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MARITIME technology company Windward has identified a “worrisome” new trend in grain laundering, building off Russia’s alleged theft of Ukrainian grain.

Grain laundering, according to Windward, features a combination of dark activities and ship-to-ship meetings in the open sea.

The report contains information on five vessels engaging in dark activities and ship-to-ship operations in the Kerch Strait in June this year.

Windward said the activities appear to be part of a co-ordinated effort to launder grain allegedly stolen from Ukraine.

The company suggests that, between July 2020-June 2021 and July 2021-June 2022 there has been a 160% increase in dark activities in the Black Sea by bulk carriers Flying either Russian or Syrian flags.

Windward said so-called ship-to-ship meetings are the second component of the activities.

“Mostly Russian-flagged cargo vessels and other ships operating under flags of convenience appear to be meeting with one to four cargo and service vessels simultaneously in the Kerch Port offshore waiting area,” the company said in its report summary.

Data and mapping around the movement of allegedly smuggled grain in the region suggests the trade flows through both the Kerch Strait and Bosporus Strait. The grain is allegedly smuggled from Ukraine to Syria and Turkey.

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“One of the most basic deceptive shipping practices used to conceal vessels’ location, operations at sea, and illicit activities is going ‘dark’,” Windward said.

“Going dark” involves vessels temporarily or permanently disabling the automatic identification system.

“Unlike instances where the vessel loses its signal due to lack of reception, bad weather, legitimate security considerations etcetera, going dark is an intentional choice to avoid transparency,” it said.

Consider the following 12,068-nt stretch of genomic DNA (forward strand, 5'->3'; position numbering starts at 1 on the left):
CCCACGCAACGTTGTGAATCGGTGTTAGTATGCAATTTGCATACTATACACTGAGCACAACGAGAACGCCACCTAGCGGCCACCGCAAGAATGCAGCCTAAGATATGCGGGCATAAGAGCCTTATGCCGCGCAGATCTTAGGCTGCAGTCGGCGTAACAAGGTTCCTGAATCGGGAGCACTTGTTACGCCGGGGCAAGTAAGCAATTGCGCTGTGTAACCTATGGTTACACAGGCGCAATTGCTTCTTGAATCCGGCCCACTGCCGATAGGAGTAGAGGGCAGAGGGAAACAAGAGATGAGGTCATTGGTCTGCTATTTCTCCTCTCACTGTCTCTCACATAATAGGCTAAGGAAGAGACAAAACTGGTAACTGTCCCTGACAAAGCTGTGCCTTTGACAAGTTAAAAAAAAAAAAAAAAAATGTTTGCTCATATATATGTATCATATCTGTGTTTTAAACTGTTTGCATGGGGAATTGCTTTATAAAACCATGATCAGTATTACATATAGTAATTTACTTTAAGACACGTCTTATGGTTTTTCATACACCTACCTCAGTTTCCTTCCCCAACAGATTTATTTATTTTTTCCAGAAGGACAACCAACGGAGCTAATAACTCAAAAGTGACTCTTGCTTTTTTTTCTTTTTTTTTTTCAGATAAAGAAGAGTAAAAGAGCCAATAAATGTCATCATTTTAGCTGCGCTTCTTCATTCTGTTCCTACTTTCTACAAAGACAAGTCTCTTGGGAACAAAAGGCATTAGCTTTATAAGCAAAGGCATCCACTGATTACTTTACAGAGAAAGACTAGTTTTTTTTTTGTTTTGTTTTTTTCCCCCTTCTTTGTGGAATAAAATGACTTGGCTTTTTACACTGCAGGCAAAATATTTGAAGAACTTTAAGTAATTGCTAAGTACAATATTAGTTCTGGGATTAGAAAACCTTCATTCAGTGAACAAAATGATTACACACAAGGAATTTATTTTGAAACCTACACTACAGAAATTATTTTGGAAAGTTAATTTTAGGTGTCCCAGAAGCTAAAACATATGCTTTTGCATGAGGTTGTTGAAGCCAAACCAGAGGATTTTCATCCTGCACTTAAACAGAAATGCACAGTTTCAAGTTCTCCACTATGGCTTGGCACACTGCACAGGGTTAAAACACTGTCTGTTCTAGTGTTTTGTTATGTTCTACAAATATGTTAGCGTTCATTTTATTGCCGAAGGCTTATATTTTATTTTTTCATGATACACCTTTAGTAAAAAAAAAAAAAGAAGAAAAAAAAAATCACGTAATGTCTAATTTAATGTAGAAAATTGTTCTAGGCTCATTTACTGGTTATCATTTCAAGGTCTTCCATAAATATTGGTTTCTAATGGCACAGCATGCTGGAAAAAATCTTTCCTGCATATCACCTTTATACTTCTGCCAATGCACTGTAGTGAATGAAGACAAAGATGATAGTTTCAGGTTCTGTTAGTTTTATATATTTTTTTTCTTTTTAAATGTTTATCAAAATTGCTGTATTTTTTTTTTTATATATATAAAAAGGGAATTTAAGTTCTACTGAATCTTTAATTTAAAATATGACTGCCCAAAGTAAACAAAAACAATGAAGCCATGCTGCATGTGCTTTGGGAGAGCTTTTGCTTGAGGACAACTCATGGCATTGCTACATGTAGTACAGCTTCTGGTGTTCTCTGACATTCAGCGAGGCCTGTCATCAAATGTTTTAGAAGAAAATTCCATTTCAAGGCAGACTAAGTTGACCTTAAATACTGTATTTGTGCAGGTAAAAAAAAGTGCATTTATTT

According to Windward’s data, the first area of operations on vessels’ voyages out of the area would be the Bosporus Strait. It indicates the number of area visits has doubled since February this year.

Windward’s platform flagged 170 events where cargo and bulk carrier vessels went dark in the Azov Sea and then resurfaced on their way out through the Bosporus Strait.

“One hundred and fifty-six of the events showed a similar pattern: vessels calling port with the allegedly smuggled grain while their AIS were turned on,” Windward said.

“Out of these visible port calls, 71% were in Turkey and 20% in Bulgaria.

“The remaining 14 events showcased a different pattern. Cargo and bulk carrier vessels went dark twice during their travels – once in the Azov Sea and again at their port of destination.”

Windward said that in 85% of the identified events, the destination for the alleged smuggled grain was Syria.

The company added that mostly Russian-flagged cargo vessels and other ships operating under flags of convenience have been meeting with cargo and service vessels simultaneously in the Kerch Port offshore waiting area.

“Some vessels stay in the area and only make trips up north and then back to the Kerch area, while others make the voyage outside of the disputed area to distribute the potentially stolen grain,” the company said.

Windward’s report outlines steps to help the maritime industry mitigate the risks of the current situation.

It said bad actors in the maritime domain have continued to evolve and look for new ways to conceal their illicit activities, and the scope of deceptive practices has “gone far beyond” the initial issue of crude tankers smuggling oil to avoid sanctions.

“In addition to a proliferation of dark activities in the Black Sea area since the Russian invasion of Ukraine, we are now witnessing co-ordinated cargo ship-to-ship meetings involving multiple ships in what looks like a clear attempt to evade restrictions and sanctions via smuggling,” Windward said.

“It is now clear to every shipping stakeholder dealing with trade that deceptive shipping practices and risk mitigation are relevant to all vessels and types of commodities – oil is no longer the main driver of the maritime economy.”

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